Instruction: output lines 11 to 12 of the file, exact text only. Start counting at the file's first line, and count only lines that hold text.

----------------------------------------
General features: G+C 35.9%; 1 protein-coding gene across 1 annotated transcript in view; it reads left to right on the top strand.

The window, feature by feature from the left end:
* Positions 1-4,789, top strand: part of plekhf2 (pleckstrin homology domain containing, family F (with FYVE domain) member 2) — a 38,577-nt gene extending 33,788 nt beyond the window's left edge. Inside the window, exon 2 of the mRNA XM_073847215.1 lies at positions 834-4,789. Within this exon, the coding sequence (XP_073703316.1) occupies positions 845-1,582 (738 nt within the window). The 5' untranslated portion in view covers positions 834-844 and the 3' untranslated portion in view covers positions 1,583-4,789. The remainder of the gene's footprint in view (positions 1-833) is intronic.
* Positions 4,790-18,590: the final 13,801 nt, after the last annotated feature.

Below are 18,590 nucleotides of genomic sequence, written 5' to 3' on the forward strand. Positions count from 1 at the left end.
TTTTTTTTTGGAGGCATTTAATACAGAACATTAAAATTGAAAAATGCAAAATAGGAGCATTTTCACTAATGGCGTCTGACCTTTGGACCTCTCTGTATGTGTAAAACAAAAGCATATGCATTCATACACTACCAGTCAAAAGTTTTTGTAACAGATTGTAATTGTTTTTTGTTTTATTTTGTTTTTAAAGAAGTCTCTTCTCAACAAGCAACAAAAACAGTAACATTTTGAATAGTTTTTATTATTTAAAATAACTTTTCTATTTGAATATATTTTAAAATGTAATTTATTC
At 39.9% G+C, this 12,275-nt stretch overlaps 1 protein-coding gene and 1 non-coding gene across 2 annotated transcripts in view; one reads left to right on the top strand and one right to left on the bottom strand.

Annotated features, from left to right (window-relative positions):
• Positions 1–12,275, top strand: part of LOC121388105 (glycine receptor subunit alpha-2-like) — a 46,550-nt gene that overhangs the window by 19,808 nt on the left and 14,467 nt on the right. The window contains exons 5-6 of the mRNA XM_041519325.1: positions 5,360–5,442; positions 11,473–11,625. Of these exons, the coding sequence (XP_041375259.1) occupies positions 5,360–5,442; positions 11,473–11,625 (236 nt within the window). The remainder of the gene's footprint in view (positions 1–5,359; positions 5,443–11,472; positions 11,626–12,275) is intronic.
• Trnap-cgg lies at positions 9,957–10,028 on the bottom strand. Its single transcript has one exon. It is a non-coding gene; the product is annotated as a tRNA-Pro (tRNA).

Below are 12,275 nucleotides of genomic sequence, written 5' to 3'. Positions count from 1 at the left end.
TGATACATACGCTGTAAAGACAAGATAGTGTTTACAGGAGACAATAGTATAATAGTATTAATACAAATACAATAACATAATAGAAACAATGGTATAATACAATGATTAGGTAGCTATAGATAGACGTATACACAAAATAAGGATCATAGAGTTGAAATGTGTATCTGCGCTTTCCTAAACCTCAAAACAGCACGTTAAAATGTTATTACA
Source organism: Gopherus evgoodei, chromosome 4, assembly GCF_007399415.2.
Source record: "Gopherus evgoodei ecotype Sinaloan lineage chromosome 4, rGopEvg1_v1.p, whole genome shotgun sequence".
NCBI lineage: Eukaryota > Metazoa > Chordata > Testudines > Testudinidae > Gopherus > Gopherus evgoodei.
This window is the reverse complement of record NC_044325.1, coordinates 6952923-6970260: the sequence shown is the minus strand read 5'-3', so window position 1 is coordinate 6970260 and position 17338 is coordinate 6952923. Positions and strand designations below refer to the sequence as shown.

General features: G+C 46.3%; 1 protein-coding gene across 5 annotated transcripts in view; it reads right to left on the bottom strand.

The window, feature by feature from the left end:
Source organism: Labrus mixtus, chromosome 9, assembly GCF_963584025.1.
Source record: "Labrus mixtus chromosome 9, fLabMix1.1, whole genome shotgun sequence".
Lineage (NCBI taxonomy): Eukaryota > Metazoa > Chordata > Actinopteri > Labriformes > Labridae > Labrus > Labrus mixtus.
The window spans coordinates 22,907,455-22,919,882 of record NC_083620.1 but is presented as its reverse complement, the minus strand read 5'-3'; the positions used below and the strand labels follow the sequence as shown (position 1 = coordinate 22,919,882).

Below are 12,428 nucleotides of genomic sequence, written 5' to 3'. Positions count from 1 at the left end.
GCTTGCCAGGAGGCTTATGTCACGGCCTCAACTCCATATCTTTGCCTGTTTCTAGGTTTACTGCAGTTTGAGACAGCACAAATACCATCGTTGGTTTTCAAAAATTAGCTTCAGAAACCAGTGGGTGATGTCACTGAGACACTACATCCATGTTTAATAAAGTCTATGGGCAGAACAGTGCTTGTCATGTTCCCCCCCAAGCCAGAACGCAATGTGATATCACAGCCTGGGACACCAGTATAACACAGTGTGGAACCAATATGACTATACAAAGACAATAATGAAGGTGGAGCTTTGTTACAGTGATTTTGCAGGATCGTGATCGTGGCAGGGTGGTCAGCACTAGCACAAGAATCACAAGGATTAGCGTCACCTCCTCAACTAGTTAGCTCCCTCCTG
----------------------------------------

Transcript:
Below are 12,275 nucleotides of genomic sequence, written 5' to 3'. Positions count from 1 at the left end.
TGATACATACGCTGTAAAGACAAGATAGTGTTTACAGGAGACAATAGTATAATAGTATTAATACAAATACAATAACATAATAGAAACAATGGTATAATACAATGATTAGGTAGCTATAGATAGACGTATACACAAAATAAGGATCATAGAGTTGAAATGTGTATCTGCGCTTTCCTAAACCTCAAAACAGCACGTTAAAATGTTATTACA